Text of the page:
Next, about the transportation within Denali. Private cars were not allowed past a certain point in the National Park, and we were to be in the area for the most part of three full days. We were not planning to get the Tour bus tickets as I had researched that the shuttle buses can get us all the way into the park and the tour bus tickets were a) more expensive and b) liable to be sold out way in advance. When I then learned that there is an option to three shuttle bus tickets for the price of two, I decided that that would be the way to go. We would just get three days of tickets to an area reasonably within the park, and on the day that we had good visibility and weather, we would purchase the add-on option to go all in.

Now, some of this information is not really spelled out in either the Denali National Park website nor in the websites you get redirected to (or it is, I missed it entirely!!): when you purchase your shuttle bus ticket, you are coupled to a specific shuttle bus that goes to a specific point in the park. You could buy a ticket up to the Toklat River on, say, the 8:30 am shuttle bus that goes to Eielson Visitor Center. That means that you cannot take a shuttle bus that departs at any other time, unless of course, that bus has availability. If you decide to get down at an intermediate stop, say, Teklanika Campground, your further journey to Toklat can continue only if and when a bus comes from the Wilderness Access Center (the WAC, or the main visitor area to board the bus) that is going further into the park. We were advised to stay in the shuttle until our destination – it would be easier to find a bus returning to the WAC that had extra space than it would be to find out going into the park. That said, you are free to get down at any of the intermediate stops and spend as much time as you feel like doing – as long as you are aware that there was a chance that you might not get all the way to your original destination.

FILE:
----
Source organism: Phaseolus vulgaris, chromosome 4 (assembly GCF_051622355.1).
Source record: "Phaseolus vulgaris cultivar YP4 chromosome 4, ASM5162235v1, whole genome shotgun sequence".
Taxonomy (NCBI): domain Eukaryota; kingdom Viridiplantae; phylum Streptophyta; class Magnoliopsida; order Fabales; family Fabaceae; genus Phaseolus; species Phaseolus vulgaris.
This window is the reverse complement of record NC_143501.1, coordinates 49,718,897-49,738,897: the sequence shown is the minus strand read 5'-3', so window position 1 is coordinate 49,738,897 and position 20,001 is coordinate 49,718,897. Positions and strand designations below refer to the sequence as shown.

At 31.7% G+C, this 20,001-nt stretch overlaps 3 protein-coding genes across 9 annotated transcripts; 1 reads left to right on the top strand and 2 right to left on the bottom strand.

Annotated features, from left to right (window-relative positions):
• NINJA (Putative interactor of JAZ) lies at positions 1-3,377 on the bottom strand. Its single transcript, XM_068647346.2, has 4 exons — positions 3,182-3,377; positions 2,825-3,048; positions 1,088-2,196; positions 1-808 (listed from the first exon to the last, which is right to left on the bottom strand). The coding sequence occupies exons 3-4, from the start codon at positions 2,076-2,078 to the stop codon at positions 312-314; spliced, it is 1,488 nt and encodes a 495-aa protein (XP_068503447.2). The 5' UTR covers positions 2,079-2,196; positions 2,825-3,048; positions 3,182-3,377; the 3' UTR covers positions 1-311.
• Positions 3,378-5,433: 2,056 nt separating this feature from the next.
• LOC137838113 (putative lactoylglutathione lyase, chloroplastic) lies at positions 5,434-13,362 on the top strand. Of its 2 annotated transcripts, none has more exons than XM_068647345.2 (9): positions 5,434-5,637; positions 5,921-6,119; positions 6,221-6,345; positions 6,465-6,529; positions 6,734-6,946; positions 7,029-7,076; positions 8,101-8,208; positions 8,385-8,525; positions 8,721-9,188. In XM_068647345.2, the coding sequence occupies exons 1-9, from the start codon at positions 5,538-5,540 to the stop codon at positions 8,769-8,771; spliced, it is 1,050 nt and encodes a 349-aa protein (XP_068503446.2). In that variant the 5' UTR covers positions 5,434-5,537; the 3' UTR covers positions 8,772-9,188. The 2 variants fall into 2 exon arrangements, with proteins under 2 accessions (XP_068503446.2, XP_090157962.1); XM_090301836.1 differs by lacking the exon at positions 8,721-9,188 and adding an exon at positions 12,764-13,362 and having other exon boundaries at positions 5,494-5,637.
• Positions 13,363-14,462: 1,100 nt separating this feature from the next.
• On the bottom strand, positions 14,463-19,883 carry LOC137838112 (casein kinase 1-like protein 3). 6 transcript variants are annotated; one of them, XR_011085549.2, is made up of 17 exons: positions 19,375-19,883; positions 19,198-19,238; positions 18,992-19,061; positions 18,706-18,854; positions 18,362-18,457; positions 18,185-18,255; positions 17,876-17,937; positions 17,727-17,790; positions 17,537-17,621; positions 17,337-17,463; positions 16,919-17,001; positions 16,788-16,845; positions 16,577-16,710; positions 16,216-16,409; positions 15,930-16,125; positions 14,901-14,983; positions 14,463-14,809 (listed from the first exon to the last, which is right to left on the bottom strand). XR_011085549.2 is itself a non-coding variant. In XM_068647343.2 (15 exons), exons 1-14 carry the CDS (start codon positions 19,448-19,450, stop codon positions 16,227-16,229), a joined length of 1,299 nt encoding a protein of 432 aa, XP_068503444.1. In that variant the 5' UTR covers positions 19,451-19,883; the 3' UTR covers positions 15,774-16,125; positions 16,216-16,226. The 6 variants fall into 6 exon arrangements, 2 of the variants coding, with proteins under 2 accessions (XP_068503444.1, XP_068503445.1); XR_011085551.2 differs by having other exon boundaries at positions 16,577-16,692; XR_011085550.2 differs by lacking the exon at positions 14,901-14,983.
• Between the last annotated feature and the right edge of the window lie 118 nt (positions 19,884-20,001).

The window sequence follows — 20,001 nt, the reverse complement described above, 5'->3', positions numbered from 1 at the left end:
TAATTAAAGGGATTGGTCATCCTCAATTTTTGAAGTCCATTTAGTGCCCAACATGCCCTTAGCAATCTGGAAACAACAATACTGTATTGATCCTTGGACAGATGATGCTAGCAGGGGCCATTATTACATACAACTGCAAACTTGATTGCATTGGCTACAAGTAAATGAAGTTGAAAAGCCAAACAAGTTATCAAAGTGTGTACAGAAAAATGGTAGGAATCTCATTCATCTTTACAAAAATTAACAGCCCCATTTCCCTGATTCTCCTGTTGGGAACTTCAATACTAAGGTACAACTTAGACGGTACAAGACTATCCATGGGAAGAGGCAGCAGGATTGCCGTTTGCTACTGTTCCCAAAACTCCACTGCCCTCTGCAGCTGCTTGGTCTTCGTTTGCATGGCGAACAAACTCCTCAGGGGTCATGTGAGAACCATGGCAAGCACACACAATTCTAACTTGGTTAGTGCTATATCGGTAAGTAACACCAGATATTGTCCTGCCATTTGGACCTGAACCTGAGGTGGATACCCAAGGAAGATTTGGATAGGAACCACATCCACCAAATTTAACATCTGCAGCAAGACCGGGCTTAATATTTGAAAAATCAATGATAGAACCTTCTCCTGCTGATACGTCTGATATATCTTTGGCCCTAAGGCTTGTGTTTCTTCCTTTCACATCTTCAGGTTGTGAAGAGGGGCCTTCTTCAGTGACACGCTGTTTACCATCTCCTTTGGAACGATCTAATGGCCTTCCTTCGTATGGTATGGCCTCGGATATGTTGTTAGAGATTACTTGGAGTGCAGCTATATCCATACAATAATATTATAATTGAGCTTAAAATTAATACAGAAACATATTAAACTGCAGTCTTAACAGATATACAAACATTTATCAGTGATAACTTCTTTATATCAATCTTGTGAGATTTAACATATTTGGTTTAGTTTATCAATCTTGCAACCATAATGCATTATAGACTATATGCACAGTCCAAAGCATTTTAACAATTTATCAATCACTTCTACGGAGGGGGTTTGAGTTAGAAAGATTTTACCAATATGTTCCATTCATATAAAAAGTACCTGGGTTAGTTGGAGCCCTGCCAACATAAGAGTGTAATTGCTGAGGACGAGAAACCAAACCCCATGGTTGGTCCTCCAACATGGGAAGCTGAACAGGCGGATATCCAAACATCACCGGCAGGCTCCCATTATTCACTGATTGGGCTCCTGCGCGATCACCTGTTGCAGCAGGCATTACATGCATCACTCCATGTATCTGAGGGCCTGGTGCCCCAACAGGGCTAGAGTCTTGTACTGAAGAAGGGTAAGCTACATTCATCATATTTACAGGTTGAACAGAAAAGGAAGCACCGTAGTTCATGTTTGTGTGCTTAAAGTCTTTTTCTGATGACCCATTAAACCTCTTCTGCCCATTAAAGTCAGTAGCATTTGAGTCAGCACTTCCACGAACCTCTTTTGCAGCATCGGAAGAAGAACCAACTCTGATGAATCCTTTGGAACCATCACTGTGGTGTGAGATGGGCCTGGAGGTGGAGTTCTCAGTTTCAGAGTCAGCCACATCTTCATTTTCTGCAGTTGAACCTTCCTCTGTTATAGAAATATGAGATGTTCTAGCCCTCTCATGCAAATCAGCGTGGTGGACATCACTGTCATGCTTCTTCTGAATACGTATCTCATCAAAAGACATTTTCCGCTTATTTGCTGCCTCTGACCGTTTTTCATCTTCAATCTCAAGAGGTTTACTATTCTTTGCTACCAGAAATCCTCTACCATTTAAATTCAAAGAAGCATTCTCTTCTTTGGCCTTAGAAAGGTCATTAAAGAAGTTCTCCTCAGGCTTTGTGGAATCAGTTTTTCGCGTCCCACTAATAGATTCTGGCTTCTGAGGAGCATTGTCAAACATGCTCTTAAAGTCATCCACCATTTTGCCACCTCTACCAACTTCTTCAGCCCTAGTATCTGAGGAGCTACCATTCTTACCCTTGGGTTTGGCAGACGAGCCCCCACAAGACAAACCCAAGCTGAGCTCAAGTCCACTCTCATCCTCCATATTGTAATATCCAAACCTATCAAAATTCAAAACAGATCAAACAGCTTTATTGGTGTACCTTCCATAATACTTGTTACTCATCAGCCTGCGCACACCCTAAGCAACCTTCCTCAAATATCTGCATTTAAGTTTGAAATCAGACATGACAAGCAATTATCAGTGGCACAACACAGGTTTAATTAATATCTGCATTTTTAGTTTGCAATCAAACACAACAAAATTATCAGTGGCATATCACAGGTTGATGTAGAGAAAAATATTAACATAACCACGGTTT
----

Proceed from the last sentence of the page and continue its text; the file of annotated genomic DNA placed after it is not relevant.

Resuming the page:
I decided to get the three-for-two tickets upto the Eielson Visitor Center, as there was the option of purchasing a ticket from there all the way into the park. Besides, at this location, there is enough space to sit, eat, drink water, use the restroom etc. So, I thought that should we need to split up for whatever reason, those of us who are tired or otherwise don’t want to go further could wait for the others to go (either further on the bus or on a hike) and return. When purchasing the tickets, you need to specify the timings as well. I used 8:30 am for the first day, 10:30 am for the second day and 9:00 am for the third day (of course, later on I realized that it would be a haul to make it to the 9:00 am departure if coming from Talkeetna!!). That way, I hoped that either on the first or the third day, we could venture further than Eielson – it was out of the question for the second day unless we were prepared to return late in the night (and remember, this is the day we were moving our base from Denali to Talkeetna). There is still more to come on this point, but that will come later 🙂

Eielson Visitor Center is located about 60 miles from the WAC, and is one of two places in the park where you can get water to drink IIRC. The shuttle bus takes about four hours one way to get to this point. Intermediate halts occur every 90 minutes, give or take a few minutes, for folks to get out and use the restrooms and take photos. I had been very antsy about this as well, for fear of wildlife, but was assured that if wildlife was spotted close to the road, the bus drivers are instructed not to let people out of the bus at the stop.